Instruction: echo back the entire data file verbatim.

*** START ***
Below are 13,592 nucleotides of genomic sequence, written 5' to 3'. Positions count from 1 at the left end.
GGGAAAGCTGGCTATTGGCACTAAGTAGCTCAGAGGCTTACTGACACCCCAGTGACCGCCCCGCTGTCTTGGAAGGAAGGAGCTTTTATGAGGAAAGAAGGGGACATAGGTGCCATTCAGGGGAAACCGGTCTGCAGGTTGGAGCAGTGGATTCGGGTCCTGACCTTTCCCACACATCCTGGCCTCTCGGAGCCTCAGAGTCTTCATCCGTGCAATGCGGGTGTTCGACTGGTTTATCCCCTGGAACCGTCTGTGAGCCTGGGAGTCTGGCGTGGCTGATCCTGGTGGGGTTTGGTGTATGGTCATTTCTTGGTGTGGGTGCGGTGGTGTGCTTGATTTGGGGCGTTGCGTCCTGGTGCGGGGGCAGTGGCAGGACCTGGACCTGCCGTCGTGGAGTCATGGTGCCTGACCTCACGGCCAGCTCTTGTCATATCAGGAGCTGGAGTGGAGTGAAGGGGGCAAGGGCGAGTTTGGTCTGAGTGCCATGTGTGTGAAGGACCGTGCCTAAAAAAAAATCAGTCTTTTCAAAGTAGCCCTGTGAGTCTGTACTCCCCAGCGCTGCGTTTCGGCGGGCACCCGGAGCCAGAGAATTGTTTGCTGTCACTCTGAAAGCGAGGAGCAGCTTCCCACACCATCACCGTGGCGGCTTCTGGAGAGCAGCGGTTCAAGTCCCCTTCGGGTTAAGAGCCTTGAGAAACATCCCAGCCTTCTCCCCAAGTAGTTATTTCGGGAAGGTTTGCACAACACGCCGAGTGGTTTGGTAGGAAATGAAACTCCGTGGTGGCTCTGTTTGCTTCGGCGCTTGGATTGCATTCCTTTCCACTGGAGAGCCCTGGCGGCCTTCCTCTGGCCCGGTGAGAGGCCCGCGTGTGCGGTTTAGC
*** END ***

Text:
Below are 13,592 nucleotides of genomic sequence, written 5' to 3'. Positions count from 1 at the left end.
GGGAAAGCTGGCTATTGGCACTAAGTAGCTCAGAGGCTTACTGACACCCCAGTGACCGCCCCGCTGTCTTGGAAGGAAGGAGCTTTTATGAGGAAAGAAGGGGACATAGGTGCCATTCAGGGGAAACCGGTCTGCAGGTTGGAGCAGTGGATTCGGGTCCTGACCTTTCCCACACATCCTGGCCTCTCGGAGCCTCAGAGTCTTCATCCGTGCAATGCGGGTGTTCGACTGGTTTATCCCCTGGAACCGTCTGTGAGCCTGGGAGTCTGGCGTGGCTGATCCTGGTGGGGTTTGGTGTATGGTCATTTCTTGGTGTGGGTGCGGTGGTGTGCTTGATTTGGGGCGTTGCGTCCTGGTGCGGGGGCAGTGGCAGGACCTGGACCTGCCGTCGTGGAGTCATGGTGCCTGACCTCACGGCCAGCTCTTGTCATATCAGGAGCTGGAGTGGAGTGAAGGGGGCAAGGGCGAGTTTGGTCTGAGTGCCATGTGTGTGAAGGACCGTGCCTAAAAAAAAATCAGTCTTTTCAAAGTAGCCCTGTGAGTCTGTACTCCCCAGCGCTGCGTTTCGGCGGGCACCCGGAGCCAGAGAATTGTTTGCTGTCACTCTGAAAGCGAGGAGCAGCTTCCCACACCATCACCGTGGCGGCTTCTGGAGAGCAGCGGTTCAAGTCCCCTTCGGGTTAAGAGCCTTGAGAAACATCCCAGCCTTCTCCCCAAGTAGTTATTTCGGGAAGGTTTGCACAACACGCCGAGTGGTTTGGTAGGAAATGAAACTCCGTGGTGGCTCTGTTTGCTTCGGCGCTTGGATTGCATTCCTTTCCACTGGAGAGCCCTGGCGGCCTTCCTCTGGCCCGGTGAGAGGCCCGCGTGTGCGGTTTAGC